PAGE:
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Translating the terrestrial mitigation hierarchy to marine megafauna by-catch

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In terrestrial and coastal systems, the mitigation hierarchy is widely and increasingly
used to guide actions to ensure that no net loss of biodiversity ensues from development.
We develop a conceptual model which applies this approach to the mitigation
of marine megafauna by-catch
in fisheries, going from defining an overarching goal
with an associated quantitative target, through avoidance, minimization, remediation
to offsetting. We demonstrate the framework’s utility as a tool for structuring thinking
and exposing uncertainties. We draw comparisons between debates ongoing in
terrestrial situations and in by-catch
mitigation, to show how insights from each
could inform the other; these are the hierarchical nature of mitigation, out-of-
offsets, research as an offset, incentivizing implementation of mitigation measures,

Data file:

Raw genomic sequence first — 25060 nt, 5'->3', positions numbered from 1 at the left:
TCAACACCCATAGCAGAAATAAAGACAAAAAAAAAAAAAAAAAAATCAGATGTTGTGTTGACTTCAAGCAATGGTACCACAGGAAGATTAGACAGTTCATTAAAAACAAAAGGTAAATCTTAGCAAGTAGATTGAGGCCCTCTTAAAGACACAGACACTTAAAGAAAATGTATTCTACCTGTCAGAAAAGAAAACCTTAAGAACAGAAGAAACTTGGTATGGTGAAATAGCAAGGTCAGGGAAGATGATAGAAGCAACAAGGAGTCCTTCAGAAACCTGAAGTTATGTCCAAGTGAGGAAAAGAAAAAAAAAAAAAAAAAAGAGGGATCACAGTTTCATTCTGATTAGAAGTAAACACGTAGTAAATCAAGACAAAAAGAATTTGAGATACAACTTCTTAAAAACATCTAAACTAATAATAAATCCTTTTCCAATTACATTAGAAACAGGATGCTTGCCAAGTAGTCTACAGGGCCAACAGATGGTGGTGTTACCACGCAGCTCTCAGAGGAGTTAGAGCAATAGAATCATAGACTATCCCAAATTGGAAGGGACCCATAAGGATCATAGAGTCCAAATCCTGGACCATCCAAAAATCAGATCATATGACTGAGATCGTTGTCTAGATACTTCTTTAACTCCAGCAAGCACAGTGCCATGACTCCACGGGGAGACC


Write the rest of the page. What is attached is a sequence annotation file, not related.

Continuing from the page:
societal limits and uncertainty. We explore how economic incentives could be used
throughout the hierarchy to improve the achievement of by-catch
goals. We conclude
by highlighting the importance of clear agreed goals, of thinking beyond single
species and individual jurisdictions to account for complex interactions and policy
leakage, of taking uncertainty explicitly into account and of thinking creatively about
approaches to by-catch
mitigation in order to improve outcomes for conservation
and fishers. We suggest that the framework set out here could be helpful in supporting
efforts to improve by-catch
mitigation efforts and highlight the need for a full
empirical application to substantiate this.